The most common types of wrongful death claims involve medical malpractice, often resulting from one of the following: a doctor's improper diagnosis, trucking accidents, medication side effects, nursing home negligence, or just about any type of injury that became severe enough to cause a person to lose his or her life.

From a personal injury lawyer's point of view, there is no greater tragedy than the unnecessary loss of a life due to the negligence of another person. These cases are highly emotional for the surviving family members, the defendant who caused the death, as well as the lawyers involved. Many times, the true facts surrounding a death are concealed, or worse, conveniently changed within official records to protect or immunize a defendant. Making matters even more difficult is the fact that wrongful death victims will often die from their injuries before they can explain how their accidents happened. As a result, lawyers and their investigators are often required to piece together the facts to determine exactly how an accident happened.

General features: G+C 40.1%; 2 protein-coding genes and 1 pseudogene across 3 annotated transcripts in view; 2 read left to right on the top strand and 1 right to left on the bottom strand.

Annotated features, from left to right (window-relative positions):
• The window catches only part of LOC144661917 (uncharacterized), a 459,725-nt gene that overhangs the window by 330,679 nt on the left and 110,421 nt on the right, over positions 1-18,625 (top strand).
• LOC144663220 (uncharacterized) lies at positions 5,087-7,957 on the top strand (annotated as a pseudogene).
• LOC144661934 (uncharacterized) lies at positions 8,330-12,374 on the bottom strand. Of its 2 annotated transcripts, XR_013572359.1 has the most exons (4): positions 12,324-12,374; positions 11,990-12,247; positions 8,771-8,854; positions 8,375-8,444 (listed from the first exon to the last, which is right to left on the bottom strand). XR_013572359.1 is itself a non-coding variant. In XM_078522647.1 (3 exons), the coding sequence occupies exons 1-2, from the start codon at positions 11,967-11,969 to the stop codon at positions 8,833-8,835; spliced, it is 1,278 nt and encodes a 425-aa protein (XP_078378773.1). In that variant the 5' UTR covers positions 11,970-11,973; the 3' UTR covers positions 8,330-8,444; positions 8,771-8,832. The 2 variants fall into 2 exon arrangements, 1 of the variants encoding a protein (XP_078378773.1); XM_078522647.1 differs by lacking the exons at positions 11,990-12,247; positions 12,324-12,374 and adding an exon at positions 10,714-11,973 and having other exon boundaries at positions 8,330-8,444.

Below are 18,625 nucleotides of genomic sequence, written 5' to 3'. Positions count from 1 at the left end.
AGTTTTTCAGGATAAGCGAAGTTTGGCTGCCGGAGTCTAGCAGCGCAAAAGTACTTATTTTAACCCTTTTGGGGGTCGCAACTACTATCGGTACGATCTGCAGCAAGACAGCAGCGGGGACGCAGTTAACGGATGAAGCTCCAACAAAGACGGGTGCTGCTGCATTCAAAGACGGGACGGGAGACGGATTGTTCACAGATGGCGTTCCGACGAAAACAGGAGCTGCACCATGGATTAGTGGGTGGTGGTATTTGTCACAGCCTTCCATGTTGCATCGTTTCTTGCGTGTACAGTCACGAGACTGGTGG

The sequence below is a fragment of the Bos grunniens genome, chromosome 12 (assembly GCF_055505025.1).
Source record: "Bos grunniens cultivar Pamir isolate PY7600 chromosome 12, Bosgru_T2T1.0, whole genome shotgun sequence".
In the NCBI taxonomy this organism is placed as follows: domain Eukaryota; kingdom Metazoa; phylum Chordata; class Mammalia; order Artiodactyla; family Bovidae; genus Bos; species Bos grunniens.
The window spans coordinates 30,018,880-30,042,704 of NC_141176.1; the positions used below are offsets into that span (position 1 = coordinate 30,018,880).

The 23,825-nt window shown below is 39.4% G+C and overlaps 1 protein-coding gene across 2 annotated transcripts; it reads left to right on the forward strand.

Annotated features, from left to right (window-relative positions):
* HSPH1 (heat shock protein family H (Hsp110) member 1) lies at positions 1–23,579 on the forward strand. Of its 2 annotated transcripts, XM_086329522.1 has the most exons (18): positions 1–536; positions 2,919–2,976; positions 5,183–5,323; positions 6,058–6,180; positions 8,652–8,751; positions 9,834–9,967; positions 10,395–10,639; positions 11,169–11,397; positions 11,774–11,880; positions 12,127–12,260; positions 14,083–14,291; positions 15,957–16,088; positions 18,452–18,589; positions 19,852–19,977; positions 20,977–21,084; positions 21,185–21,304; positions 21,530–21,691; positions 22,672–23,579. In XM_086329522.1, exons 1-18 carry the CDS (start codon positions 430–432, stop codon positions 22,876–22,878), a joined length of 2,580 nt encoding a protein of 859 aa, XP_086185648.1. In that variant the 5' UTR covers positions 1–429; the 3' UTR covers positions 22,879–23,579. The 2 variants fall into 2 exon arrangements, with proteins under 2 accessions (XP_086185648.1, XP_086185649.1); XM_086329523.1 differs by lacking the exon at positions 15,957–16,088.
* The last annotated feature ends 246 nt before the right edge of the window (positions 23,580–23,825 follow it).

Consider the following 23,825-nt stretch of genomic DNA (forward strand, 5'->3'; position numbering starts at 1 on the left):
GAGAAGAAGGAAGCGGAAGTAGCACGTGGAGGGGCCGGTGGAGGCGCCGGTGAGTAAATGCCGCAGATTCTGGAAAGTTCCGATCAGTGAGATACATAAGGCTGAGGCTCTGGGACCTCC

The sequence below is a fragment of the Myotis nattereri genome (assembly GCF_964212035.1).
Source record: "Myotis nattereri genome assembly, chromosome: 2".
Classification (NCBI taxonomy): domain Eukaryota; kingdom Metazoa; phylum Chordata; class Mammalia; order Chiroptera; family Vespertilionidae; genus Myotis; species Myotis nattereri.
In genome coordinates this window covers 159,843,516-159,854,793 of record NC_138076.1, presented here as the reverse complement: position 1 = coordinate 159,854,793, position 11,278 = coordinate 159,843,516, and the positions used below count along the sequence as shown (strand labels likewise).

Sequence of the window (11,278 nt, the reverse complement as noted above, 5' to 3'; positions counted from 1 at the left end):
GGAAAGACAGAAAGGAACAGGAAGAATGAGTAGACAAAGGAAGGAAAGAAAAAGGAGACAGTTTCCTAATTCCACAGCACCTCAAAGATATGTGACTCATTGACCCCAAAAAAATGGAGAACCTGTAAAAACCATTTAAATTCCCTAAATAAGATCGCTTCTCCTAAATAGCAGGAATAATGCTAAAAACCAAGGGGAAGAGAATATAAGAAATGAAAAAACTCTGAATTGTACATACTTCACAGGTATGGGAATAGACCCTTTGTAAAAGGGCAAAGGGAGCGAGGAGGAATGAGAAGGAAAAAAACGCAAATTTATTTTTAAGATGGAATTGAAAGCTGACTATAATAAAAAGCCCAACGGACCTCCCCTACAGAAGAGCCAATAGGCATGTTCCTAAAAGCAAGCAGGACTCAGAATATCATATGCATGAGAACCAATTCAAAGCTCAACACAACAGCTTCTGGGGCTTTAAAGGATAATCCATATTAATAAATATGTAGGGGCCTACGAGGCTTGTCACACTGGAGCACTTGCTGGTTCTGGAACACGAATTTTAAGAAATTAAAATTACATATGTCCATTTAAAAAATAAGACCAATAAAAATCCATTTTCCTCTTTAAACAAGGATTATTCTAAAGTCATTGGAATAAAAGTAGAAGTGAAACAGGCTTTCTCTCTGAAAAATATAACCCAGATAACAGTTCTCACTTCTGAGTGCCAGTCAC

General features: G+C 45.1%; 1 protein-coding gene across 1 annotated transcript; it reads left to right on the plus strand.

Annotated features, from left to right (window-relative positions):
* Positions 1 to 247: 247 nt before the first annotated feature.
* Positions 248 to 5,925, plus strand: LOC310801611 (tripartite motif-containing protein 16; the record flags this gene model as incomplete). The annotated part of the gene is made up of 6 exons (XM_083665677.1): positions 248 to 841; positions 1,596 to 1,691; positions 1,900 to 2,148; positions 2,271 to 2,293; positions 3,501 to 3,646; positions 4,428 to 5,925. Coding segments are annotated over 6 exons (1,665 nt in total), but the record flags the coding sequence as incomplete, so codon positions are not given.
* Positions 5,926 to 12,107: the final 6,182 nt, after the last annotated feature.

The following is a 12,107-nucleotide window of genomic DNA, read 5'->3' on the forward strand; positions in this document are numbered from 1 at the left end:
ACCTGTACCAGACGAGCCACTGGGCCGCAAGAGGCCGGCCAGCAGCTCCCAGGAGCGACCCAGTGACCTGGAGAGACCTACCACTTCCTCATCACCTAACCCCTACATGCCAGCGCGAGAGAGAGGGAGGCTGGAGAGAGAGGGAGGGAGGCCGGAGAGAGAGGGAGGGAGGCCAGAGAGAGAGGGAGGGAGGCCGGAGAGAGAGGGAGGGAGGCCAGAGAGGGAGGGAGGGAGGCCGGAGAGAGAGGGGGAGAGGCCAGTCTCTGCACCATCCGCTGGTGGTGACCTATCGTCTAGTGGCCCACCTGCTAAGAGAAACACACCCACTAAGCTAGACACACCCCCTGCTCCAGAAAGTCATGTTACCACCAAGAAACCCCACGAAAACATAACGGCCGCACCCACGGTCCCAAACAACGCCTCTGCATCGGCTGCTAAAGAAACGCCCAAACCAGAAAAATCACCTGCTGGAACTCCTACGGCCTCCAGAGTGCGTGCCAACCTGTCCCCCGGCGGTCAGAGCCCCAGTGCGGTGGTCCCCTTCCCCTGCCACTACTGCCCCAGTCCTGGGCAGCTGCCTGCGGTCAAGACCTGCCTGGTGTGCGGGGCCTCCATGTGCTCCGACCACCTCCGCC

If an accident victim died without a will, issues as simple as deciding which family member will be appointed to serve as the "Administrator ad Prosequendum," or the legal representative of the estate, can be very difficult, especially if the surviving family members include children from a prior marriage, separated spouses, or children born to unmarried parents. The administrator of the estate ultimately makes the important decisions such as which lawyer to hire, and later, the final decision authorizing a settlement.